Jake scowled. “There’s been no word from anyone on Tal’s disappearance. The Wiraqocha Foundation has received no demands for money for her release, either. And neither have my parents. Is that bad?”
Morgan heard the carefully concealed terror in the young officer’s voice. He saw it in his pale blue eyes, in his huge black pupils. Jake leaned forward, his hands balled into fists on the table, the desperation and worry for his sister obvious.
“Look, Son, I think Pilar and Mike will agree with me that when you’re dealing with a small fish like Rojas, a phone call or demand for money at this point may be a bit premature.” Morgan looked to his people. “Am I correct?”
“That’s right,” Pilar said. She reached across the table and patted Jake’s hand gently. “You must remember, señor, that Peru is not like Norteamérica. In Peru we do not have superior roads.”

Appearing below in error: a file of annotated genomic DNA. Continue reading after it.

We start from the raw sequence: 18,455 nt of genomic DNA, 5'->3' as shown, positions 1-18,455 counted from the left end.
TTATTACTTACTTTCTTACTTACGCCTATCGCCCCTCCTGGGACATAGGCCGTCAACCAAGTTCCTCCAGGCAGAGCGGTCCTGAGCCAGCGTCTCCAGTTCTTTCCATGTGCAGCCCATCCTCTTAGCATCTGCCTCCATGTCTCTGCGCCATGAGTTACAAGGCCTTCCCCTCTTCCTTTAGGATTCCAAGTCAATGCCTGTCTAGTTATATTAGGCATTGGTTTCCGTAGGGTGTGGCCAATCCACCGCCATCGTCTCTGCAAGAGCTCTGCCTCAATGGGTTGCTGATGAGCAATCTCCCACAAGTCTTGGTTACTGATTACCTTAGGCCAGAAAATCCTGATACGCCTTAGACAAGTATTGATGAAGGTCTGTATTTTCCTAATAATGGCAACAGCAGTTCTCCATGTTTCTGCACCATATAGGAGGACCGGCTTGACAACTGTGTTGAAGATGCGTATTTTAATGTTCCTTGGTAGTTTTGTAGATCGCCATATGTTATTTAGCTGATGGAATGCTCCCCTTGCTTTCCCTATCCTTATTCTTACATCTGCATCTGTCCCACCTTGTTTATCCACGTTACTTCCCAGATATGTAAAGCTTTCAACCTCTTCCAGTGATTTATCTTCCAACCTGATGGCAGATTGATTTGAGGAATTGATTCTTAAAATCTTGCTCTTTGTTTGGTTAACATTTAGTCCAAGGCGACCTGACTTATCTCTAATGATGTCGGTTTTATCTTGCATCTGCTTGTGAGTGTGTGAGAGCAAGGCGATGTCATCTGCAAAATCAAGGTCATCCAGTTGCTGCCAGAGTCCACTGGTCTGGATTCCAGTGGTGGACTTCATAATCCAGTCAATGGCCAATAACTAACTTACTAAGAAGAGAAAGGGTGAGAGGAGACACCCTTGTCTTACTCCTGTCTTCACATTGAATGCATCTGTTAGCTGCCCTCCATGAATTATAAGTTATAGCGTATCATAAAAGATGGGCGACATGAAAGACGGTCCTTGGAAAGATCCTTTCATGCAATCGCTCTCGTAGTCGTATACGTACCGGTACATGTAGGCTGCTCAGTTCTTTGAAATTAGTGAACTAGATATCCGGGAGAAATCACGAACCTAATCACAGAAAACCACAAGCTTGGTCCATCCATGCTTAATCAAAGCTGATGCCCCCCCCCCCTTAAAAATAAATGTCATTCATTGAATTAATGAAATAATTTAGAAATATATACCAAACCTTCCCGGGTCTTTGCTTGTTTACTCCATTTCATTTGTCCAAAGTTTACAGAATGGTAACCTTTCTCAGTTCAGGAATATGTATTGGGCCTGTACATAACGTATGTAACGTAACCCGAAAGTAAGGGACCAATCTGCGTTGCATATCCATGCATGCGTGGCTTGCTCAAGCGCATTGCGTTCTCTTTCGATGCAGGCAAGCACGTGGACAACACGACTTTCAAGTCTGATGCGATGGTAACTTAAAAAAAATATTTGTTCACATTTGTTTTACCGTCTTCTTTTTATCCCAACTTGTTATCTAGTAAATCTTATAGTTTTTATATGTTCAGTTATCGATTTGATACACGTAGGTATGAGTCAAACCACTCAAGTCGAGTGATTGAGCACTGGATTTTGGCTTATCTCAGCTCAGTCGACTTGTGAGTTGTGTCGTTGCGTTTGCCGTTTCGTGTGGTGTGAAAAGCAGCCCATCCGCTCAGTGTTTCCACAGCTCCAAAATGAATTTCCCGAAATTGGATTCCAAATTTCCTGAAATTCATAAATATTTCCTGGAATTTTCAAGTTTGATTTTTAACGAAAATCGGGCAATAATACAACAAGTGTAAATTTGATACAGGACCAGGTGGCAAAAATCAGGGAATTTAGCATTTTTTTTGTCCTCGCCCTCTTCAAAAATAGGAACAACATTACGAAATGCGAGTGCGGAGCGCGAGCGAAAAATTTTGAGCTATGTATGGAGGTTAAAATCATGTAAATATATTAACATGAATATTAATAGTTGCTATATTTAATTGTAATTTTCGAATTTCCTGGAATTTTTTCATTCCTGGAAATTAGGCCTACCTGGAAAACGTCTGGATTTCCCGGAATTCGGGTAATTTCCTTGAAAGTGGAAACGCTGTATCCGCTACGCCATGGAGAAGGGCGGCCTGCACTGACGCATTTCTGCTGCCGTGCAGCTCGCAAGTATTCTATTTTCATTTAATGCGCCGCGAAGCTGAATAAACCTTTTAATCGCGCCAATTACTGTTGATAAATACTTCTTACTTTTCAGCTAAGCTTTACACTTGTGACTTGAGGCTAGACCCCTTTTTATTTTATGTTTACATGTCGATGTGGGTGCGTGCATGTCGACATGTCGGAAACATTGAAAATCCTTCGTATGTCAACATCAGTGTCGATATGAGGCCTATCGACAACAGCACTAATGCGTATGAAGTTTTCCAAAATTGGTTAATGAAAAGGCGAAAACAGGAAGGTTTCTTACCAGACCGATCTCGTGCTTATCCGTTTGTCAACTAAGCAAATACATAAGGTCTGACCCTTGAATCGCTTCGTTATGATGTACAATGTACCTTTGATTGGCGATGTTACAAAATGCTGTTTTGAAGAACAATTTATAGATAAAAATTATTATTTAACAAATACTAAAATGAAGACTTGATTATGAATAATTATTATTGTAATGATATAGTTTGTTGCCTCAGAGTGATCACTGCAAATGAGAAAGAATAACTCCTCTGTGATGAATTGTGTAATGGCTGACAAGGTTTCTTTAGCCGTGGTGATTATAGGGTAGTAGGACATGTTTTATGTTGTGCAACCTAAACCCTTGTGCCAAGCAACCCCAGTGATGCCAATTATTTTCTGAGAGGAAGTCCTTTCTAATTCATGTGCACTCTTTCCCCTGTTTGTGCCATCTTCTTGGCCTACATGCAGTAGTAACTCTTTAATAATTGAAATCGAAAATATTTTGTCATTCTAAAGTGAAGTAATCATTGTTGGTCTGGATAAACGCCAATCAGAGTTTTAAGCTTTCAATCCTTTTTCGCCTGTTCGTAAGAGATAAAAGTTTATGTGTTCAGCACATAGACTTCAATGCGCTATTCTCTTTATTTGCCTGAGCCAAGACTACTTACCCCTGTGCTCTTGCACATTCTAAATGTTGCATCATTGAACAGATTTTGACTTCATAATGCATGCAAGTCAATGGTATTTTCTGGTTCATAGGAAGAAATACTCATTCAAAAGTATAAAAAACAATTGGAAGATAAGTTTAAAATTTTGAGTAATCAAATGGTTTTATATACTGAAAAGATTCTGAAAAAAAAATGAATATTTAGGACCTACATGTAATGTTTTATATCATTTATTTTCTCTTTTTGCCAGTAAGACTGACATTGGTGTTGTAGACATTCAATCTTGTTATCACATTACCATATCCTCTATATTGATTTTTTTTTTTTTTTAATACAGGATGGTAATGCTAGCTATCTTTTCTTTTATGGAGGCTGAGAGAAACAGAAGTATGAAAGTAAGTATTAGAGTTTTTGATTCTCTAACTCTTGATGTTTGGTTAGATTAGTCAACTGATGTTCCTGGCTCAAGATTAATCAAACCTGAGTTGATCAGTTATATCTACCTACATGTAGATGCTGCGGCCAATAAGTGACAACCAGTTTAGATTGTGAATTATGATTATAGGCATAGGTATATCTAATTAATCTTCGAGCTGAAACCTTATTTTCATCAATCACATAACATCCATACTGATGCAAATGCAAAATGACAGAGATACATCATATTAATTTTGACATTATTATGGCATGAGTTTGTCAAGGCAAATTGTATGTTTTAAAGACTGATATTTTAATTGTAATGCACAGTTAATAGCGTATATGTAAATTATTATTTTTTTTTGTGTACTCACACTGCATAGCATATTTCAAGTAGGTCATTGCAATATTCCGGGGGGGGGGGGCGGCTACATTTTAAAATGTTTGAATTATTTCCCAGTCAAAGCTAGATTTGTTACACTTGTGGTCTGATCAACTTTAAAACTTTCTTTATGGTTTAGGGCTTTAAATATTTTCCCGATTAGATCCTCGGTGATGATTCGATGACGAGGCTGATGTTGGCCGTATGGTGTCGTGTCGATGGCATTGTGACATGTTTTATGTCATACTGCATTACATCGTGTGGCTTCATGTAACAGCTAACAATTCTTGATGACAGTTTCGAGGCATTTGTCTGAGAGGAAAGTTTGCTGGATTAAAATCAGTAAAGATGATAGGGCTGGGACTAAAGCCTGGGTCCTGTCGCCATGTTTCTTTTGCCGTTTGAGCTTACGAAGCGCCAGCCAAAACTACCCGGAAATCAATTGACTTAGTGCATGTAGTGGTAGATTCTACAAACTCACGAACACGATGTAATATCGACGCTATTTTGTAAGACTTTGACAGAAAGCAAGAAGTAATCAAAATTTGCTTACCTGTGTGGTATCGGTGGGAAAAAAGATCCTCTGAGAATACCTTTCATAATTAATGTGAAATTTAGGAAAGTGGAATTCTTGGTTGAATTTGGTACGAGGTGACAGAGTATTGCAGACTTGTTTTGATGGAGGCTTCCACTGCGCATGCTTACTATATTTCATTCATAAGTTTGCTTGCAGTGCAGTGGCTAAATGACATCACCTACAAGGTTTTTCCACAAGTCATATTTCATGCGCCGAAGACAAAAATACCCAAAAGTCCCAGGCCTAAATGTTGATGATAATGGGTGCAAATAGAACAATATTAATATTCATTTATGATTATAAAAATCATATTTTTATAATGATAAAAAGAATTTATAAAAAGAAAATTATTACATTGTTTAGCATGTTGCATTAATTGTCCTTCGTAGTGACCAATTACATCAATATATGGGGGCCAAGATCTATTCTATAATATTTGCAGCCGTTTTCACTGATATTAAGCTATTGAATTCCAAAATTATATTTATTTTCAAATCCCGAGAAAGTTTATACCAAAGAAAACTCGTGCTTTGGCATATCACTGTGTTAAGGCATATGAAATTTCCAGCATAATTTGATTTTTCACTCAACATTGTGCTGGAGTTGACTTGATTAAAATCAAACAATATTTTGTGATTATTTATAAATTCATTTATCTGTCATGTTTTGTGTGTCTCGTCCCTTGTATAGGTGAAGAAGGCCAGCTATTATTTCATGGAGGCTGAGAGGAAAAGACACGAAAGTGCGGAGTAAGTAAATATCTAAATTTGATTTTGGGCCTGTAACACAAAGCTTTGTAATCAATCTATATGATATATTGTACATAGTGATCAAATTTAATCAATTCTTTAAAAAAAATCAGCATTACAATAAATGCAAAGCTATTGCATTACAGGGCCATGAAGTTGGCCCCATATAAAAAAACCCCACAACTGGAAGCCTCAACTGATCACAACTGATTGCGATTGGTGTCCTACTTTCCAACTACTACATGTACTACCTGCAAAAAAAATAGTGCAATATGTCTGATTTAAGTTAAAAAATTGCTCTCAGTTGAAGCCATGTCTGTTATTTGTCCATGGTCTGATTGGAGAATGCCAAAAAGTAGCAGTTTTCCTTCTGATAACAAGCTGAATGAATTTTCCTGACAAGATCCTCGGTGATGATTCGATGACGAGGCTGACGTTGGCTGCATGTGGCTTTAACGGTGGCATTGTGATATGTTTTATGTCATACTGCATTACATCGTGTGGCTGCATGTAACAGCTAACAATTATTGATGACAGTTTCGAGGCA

“No roads at all, most of the time,” Mike added wryly. “A lot of llama, alpaca and cow trails, though.”
“Sì. And telephones are a luxury. Especially anywhere outside of Lima, the capital, or Cusco, the second largest city in our country.”
“Translated,” Houston growled, “that means that Rojas doesn’t have an iridium satellite phone, which he could use to call anywhere in the world, because he can’t yet afford one. He can’t use a cell phone up there in those mountains, either. So he’s got to get back to Cusco, would be my guess, to get to a phone to make a call. Which—” Mike smiled a little “—can be difficult at best. If he’s the struggling little upstart of a drug lord I think he is, he doesn’t have the money, the means or the people to do this. It’s probably too soon to expect a call.”